That trend eventually died out, maybe because American Republicans, the Soviet Union, and the Vatican (yes, again with the Vatican) all said it contributed to moral decline. The NYPD was even ordered to arrest any woman seen wearing one! That said, Victoria’s Secret tried to market one again in 2010. The campaign featured model Lindsay Ellingson looking far more covered up than anyone in a 1964 Life photo editorial about topless swimsuits, but it still caused a whole big commotion, because, I don’t know. Breasts! Nipples! Fear of looking bad in front of whoever is supposed to be the new Soviet Union!

The other swimsuit which was supposed to give the bikini a run for its money was the thong swimsuit. You might remember a young Katherine Heigl wearing one if you ever saw that '90s film My Father The Hero. The design, sometimes called a "tanga," originated in the 1970s and became popular in Rio de Janeiro. It took about 20 years to catch on elsewhere in the world, and when it did, it gave rise to the Brazilian bikini. And then, abruptly, it was more or less forsaken for the tankini which exposed approximately as little skin as you would have shown if you were wearing a swimsuit in the 1940s. To be fair, that might be because you can still be arrested for wearing a thong bikini.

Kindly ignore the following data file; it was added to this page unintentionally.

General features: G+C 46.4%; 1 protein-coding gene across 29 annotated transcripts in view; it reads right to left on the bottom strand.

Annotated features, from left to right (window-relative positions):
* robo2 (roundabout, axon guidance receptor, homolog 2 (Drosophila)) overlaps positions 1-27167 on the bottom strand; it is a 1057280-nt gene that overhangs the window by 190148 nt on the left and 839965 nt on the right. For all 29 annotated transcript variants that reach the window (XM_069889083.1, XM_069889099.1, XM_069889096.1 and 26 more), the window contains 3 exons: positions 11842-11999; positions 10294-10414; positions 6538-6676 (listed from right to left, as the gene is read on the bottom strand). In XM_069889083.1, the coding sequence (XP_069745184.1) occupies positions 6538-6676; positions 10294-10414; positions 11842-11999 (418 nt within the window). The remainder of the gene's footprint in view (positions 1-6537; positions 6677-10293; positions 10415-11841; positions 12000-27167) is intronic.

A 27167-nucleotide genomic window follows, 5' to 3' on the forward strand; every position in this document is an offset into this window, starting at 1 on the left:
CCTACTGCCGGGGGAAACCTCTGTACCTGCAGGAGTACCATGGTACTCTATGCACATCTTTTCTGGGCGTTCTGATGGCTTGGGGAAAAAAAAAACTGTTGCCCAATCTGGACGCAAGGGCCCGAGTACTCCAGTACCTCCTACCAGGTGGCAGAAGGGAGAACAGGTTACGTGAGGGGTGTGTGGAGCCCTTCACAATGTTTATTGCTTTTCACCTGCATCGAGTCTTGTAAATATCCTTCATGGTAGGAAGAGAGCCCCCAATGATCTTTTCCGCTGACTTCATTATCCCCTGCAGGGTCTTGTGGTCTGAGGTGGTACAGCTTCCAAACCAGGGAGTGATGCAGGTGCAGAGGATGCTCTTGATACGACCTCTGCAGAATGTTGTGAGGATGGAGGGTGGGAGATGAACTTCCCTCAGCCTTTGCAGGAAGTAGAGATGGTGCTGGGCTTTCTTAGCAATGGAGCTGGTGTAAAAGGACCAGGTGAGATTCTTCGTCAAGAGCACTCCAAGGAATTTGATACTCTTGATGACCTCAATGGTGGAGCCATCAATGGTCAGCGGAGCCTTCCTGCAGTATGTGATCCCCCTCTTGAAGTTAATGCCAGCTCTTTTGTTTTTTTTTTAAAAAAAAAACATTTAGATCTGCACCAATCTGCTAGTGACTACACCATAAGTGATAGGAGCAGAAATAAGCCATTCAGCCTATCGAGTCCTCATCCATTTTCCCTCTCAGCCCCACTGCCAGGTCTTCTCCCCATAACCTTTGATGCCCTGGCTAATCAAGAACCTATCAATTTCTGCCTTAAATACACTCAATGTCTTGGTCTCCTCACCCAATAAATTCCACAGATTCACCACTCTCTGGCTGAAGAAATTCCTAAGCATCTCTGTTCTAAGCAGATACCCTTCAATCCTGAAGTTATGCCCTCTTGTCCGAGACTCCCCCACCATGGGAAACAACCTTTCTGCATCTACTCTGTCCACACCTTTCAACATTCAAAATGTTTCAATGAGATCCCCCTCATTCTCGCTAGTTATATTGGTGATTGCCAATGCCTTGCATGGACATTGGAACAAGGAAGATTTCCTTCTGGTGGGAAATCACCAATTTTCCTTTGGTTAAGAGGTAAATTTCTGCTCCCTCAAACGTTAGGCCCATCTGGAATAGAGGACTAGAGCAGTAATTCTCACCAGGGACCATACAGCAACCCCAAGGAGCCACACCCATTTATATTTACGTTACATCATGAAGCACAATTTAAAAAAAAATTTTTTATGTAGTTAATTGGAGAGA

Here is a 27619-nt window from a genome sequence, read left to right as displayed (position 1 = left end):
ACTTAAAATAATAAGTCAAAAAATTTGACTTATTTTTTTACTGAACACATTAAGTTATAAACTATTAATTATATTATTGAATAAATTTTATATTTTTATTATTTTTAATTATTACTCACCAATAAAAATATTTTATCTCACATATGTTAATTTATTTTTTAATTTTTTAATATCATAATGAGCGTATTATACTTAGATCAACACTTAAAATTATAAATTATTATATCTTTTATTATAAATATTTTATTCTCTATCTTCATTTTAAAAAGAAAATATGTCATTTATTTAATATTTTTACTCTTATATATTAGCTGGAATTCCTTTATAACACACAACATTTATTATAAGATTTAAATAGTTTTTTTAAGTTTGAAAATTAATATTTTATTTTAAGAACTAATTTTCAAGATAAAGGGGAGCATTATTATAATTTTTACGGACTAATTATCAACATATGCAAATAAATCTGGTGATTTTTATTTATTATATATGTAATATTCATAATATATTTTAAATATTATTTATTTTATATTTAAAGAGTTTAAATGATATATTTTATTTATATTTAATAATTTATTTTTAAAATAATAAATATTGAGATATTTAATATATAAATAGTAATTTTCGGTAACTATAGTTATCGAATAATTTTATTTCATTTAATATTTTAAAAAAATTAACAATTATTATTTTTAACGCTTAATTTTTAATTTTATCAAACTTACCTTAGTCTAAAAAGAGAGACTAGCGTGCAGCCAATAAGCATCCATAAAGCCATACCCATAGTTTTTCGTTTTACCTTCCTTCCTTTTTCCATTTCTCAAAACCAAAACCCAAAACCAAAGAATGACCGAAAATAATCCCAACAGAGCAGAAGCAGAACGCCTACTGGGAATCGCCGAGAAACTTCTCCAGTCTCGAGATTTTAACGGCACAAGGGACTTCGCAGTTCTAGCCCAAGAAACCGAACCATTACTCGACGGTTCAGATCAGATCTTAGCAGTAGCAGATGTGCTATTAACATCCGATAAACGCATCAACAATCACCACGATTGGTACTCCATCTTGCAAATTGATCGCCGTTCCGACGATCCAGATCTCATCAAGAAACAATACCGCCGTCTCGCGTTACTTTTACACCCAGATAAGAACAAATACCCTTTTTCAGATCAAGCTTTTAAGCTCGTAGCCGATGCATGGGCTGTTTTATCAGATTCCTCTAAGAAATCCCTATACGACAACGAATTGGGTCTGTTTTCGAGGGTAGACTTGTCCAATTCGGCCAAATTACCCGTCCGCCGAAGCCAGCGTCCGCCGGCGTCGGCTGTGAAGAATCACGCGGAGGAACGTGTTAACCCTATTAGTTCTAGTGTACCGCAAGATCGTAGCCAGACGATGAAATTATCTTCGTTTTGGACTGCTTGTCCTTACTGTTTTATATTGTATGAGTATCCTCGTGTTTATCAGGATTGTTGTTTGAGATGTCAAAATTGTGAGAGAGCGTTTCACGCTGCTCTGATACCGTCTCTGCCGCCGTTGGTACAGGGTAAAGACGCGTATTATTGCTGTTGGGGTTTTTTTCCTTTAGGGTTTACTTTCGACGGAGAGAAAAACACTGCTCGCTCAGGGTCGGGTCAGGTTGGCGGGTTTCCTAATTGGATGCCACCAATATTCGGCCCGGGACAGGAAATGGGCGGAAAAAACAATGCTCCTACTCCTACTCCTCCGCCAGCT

Unlike its sexy competitors, the bikini has managed to retain its popularity. The fact that it was able to endure better than any of its similarly scandalous competitors is likely due to its appearance in two movies.

Ursula Andress on the set of Dr. No (left) and Raquel Welch in a publicity shot for One Million Years B.C. (right). Photos: Getty Images

Dr. No, the 1962 Bond film in which Ursula Andress emerges from the waves in a white bikini with a scabbard, caused the sales of bikinis to double. Andress also later noted, "This bikini made me into a success."

However, it took Raquel Welch wearing one in the 1966 film One Million Years B.C. for the bikini to be described as the "definitive look of the 1960s." Weirdly enough, the fact that both of these movies were somewhat rooted in fantasy in a way that say, situations involving topless swimsuits were not, may have actually helped bikinis seem more wearable.

The films seemed to imply that if you slipped on a bikini, you could escape your humdrum life and be an ancient cavewoman fighting for survival, or a sexy spy cavorting with James Bond. You didn’t need to be a sexy sophisticate to wear one, you didn’t even need to know where Jaun-les-Pins is. By 1967, half of young women were said to prefer bikinis, and today $811 million worth of bikinis are sold annually in the US alone.

But then, fashions are always changing. Wait a few years. You might see the Moonlight Buoy back on the market again.

Jennifer Wright is the author of It Ended Badly: The 13 Worst Break-Ups in History, due out fall 2015. Follow her on Twitter and Instagram.